Frequent snacking throughout the day rather than eating at dedicated mealtimes, sometimes called grazing, may have an impact on diet quality and health.
In a study recently published in the American Journal of Clinical Nutrition, Australian researchers from the Institute for Physical Activity and Nutrition at Deakin University set out to understand how the timing of our eating occasions can impact our diet quality. Using data from the Australian National Nutrition and Physical Activity Survey, they looked at the behavior of 4544 men and women and found people generally had one of three eating patterns:
- Conventional (40% of respondents): A structured eating pattern with 3 meals and 2 snacks per day.
- Later lunch (35% of respondents): Structured, like the conventional pattern, but with a lunch occurring ~1 hour later in the day
- Grazing (25% of respondents): More frequent eating occasions that typically do not occur during mealtimes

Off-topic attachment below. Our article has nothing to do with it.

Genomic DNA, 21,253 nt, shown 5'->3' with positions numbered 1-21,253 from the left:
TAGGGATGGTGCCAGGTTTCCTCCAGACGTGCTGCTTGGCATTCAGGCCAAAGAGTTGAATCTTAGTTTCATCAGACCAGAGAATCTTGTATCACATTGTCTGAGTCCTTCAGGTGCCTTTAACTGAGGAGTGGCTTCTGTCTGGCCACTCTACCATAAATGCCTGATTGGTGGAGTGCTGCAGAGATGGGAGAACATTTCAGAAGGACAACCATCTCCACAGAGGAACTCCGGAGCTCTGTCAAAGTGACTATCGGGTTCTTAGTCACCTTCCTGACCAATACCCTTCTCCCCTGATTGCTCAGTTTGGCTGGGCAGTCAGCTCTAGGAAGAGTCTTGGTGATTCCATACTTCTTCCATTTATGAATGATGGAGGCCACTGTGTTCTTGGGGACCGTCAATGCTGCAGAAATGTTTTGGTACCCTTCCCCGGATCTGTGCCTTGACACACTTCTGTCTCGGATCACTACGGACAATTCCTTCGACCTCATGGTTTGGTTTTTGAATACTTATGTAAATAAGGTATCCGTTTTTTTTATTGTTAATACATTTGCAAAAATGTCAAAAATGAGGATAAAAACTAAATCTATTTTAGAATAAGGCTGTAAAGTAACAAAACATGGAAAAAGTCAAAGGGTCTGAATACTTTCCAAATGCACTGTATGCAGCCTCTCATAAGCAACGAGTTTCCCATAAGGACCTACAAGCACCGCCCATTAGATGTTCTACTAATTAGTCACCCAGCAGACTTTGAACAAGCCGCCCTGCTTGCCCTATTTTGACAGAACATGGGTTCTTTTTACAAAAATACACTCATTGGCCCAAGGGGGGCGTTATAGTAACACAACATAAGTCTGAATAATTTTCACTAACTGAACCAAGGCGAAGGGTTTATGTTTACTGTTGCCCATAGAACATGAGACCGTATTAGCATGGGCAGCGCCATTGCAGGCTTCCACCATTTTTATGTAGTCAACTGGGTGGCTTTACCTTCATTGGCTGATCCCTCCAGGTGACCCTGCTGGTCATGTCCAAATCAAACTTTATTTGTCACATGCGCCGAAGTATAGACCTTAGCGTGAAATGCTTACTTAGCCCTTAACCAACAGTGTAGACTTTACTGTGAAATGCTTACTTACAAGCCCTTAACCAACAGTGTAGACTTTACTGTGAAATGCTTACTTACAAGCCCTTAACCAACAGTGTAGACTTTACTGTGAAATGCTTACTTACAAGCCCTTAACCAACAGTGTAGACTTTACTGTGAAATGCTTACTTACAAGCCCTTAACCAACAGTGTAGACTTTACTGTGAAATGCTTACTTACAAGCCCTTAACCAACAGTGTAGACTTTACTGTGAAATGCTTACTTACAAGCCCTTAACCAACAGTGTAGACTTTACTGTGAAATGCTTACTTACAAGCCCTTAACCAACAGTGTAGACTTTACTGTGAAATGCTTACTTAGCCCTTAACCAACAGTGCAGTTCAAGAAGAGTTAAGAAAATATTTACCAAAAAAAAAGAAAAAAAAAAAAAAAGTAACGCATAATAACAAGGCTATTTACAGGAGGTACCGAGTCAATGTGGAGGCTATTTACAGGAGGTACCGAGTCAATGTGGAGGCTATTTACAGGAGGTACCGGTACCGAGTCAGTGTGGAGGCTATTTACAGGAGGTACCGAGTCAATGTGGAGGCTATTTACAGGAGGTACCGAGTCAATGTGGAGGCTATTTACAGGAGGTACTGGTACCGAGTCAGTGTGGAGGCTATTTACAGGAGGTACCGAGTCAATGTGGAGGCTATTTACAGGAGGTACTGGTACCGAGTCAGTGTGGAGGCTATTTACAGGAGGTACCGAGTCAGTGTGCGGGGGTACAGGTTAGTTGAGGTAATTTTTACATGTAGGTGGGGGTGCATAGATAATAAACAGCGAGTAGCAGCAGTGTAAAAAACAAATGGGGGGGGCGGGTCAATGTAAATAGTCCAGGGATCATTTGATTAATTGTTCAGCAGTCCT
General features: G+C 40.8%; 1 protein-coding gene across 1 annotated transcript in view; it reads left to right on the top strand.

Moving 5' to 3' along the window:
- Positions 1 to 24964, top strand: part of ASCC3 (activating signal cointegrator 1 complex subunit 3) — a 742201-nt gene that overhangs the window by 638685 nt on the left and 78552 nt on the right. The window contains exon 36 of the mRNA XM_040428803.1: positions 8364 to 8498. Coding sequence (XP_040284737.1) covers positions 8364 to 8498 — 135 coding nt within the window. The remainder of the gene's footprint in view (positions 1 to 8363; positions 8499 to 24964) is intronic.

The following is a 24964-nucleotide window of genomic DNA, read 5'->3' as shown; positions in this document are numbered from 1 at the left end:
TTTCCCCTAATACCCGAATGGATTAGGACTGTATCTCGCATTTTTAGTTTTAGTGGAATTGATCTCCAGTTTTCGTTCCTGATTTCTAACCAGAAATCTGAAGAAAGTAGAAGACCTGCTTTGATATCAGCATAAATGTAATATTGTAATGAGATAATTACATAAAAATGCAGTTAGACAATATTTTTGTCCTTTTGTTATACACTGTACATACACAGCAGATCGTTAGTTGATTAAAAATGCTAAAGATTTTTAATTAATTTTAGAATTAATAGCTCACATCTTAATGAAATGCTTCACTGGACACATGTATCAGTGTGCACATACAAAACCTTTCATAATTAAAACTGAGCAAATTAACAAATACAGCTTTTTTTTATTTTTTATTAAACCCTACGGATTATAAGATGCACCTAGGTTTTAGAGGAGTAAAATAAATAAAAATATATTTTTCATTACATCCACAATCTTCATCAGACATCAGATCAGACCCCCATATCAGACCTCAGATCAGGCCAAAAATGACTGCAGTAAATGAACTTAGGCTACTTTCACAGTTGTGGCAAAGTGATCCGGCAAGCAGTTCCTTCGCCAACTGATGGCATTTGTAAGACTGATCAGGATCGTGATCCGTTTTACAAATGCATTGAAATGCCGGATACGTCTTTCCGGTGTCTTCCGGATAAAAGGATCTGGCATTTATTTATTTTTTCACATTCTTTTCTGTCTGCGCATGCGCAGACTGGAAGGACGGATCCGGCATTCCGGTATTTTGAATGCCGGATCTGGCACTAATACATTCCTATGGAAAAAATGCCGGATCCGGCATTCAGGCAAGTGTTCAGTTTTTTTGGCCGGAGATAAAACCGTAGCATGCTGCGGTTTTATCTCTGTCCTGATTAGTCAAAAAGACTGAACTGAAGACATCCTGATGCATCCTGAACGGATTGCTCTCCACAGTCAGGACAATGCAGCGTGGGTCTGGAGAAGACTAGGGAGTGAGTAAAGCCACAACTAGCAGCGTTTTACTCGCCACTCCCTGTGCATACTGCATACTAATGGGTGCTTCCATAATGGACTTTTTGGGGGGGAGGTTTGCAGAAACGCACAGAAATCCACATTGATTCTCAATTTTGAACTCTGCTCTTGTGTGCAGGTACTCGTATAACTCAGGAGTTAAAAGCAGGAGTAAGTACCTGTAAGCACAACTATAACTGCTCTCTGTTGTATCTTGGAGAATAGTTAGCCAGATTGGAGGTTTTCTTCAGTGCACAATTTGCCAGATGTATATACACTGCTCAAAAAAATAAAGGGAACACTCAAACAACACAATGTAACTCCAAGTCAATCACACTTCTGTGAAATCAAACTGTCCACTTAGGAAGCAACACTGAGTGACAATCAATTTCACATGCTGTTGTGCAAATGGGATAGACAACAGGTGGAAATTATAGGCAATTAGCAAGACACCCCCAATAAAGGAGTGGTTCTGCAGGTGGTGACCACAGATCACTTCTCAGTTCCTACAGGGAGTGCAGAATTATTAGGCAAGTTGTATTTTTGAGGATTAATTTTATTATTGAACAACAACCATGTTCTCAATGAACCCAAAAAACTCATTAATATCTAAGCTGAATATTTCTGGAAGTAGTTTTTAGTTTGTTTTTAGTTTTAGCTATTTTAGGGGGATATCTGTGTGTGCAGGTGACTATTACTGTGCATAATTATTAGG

The results showed that grazers, both men and women, had lower adherence to dietary guidelines and more consumption of ‘discretionary foods’ (e.g. sugary drinks, cakes, pastries), although the differences were modest. Women with grazing eating patterns were 57% more likely to be overweight or obese than women with more structured eating patterns; the same relationship was not found in men in the study.
Mindful eating is one of the first skills dietitians use when counseling patients on weight management, and the results from this study support its importance. Planning for meals and snacks, being consistent with eating times, and being aware of what we eat are important steps to becoming a mindful eater and are powerful tools for improving diet quality. For more on healthy snacking, head to our blog Snacking Under the Nutrition Lens or our white paper Snacking: Indulgent or Essential to a Healthy Diet?.